With his mother gone, eleven-year-old Deming is left mystified and bereft. Eventually adopted by a pair of well-meaning white professors, Deming is moved from the Bronx to a small town upstate and renamed Daniel Wilkinson. But far from all he’s ever known, Daniel struggles to reconcile his adoptive parents’ desire that he assimilate with his memories of his mother and the community he left behind.
Told from the perspective of both Daniel—as he grows into a directionless young man—and Polly, Ko’s novel gives us one of fiction’s most singular mothers. Loving and selfish, determined and frightened, Polly is forced to make one heartwrenching choice after another.
Set in New York and China, The Leavers is a vivid examination of borders and belonging. It’s a moving story of how a boy comes into his own when everything he loves is taken away, and how a mother learns to live with the mistakes of the past."
Another Book of the Month choice for me; interestingly enough, it was a last minute add. I'd already chosen two books (I only wanted two), and this one was third choice. At the last second though I thought, "Meh, I'll just add it." It turned out to be my favorite one for the month (which, honestly doesn't speak volumes, as I didn't love my others, but still, I did enjoy this one).
I tend to love novels that draw a contrast between life in the United States and life in other countries. Ko handled this dichotomy exceptionally well and I easily felt the stark difference between life in China and life in New York City.
Sidebar: What I always find interesting about this type of novel, is the underlying current. Authors in this genre always describe the immigrant struggle to come to America; they describe the view of the United States as this golden land of opportunity; they describe the sacrifices made (everything, basically) to get here -- and yet, once the immigrant characters arrive, the authors begin to utilize dark, melancholy descriptions. Writers use descriptors like "slate gray sky," and "cold air, heavy with the threat of yet another snow," and "the river rushed by, menacing and steel, frigid to the touch." This book was no exception to this rule, and I appreciate that. I obviously don't experience America from an immigrant's perspective; I'm a citizen -- all opportunities have been afforded to me, and I have no idea what it's like to long for a life in another country, only to arrive and find the sky to be a perpetual "slate gray."
This sadness, this color gray, underlined each scene of this novel. Life outside of America is hard. Life inside of America is hard for immigrants. The novel begins with Deming (later named Daniel) and his mother Polly crammed into a one bedroom apartment with three other people in the Fordham area of The Bronx. Polly works at a nail salon, from which she one day disappears. As Polly's boyfriend searches for Polly, only to hit dead-ends at each turn, the reader spirals with Deming, watching his despair, wondering what it feels like to be in his shoes -- while simultaneously feeling grateful to never have lived through this experience.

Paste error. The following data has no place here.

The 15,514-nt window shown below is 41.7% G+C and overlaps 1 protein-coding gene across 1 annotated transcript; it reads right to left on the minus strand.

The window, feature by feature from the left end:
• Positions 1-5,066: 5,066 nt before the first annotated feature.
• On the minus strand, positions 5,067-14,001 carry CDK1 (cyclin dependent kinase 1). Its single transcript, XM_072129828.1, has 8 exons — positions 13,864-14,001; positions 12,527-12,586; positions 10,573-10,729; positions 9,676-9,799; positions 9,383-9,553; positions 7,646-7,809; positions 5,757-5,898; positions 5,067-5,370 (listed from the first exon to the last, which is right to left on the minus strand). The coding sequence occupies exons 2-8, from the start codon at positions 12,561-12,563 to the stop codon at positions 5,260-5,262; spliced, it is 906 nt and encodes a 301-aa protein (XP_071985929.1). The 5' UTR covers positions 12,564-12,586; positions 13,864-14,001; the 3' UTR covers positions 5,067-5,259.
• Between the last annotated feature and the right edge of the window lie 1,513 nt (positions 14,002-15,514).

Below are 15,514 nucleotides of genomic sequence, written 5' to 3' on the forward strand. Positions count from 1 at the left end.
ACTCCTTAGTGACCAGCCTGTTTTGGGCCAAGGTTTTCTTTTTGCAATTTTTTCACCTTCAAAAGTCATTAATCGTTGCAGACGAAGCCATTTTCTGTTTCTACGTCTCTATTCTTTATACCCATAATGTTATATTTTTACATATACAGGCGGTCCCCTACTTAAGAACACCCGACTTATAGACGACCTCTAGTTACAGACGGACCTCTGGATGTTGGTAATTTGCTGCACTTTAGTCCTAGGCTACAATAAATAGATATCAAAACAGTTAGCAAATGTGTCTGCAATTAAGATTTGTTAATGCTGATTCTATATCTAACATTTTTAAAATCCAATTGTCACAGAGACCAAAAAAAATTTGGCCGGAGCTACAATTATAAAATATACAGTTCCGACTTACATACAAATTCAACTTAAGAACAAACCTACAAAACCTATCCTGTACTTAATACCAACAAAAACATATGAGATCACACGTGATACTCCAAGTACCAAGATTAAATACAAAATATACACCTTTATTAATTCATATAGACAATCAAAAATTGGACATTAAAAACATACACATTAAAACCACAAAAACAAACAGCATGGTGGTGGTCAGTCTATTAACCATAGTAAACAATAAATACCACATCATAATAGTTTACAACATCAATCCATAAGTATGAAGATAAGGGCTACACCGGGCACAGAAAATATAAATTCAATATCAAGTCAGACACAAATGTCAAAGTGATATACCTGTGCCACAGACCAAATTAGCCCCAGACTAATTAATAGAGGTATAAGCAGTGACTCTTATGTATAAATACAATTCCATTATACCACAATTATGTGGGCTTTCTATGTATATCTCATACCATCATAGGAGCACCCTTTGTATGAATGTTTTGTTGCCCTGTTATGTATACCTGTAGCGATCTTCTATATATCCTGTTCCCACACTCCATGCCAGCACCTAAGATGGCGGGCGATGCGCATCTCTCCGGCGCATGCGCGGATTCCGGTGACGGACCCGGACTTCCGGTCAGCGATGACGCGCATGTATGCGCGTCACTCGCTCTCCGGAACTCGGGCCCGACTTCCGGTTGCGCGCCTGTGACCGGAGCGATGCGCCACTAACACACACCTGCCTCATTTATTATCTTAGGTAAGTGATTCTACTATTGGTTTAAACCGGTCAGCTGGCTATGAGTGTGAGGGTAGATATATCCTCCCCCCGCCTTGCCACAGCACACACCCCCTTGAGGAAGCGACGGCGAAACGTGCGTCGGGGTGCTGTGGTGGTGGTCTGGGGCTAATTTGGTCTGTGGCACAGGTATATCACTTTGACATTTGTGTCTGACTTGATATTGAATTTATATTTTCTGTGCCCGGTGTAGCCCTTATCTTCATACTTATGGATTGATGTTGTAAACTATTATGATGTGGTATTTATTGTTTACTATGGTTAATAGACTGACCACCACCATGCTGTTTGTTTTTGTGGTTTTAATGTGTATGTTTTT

Time jumps forward ten years, and Deming is now living in Upstate New York as Daniel (renamed by his well-meaning adoptive parents). Though it's clear that Deming/Daniel has been provided for and loved, the loss of his mother still scars him -- he meanders through his days as a lost a soul, unsure of his place in the world, still feeling confused and ultimately, abandoned.
The story is told from the perspective of both Deming/Daniel and Polly, so the reader does learn about her life, and ultimately what became of her; though her story didn't appeal to me as much as Deming/Daniel's did, I enjoyed reading it and found it to be integral to the novel.
I believed Deming/Daniel to be a fairly selfish character, but I absolved him of this because he'd experienced such trauma and spent the novel drowning. I found Polly to be a fairly selfish character as well, though I don't know how I would have behaved in her situation, so I also gave her leeway.
As for Deming/Daniel's adoptive parents -- they meant well, but I really didn't like them -- mainly because they changed Deming's name to Daniel. Deming wasn't a baby when he was adopted; he was 10 years old. He was in fifth grade. I can't imagine stripping a 10-year-old of his identity to "help him fit in" to his new, rural, racially and culturally homogeneous life, but that's exactly what they did, and I resented them for it the entire time. Also, I'm not entirely certain how realistic the adoption process in this novel is; it seemed far too straight-forward, but I don't know enough about adoption to comment further.
I've spent this review focused mainly on the characters and that's because they are so highly developed. This novel is a human study. Though it does contain a plot (this is not a slice-of-life story), I found the book to be driven by its characters. Ko's writing is strong, though I wouldn't describe it as particularly lyrical or pretty. It's simple -- which I appreciate also, and I had no trouble following along.
I'm knocking off 1.5 stars because I felt that the book began to drag toward the end, and when I finished reading, I was quite ready to move on. I do recommend it though; I personally think it's important to learn about the experiences of others, particularly those sacrificing all they have to come to the United States -- and whether or not you agree with their actions is unimportant, as novels such as this aim to shed light on the decision-making process, and The Leavers is successful in this venture.
Buy this book here.
Up Next and Coming Soon: History of Wolves (Kindle), Into the Water (Hardcover), Lillian Boxfish Takes a Walk (Audible)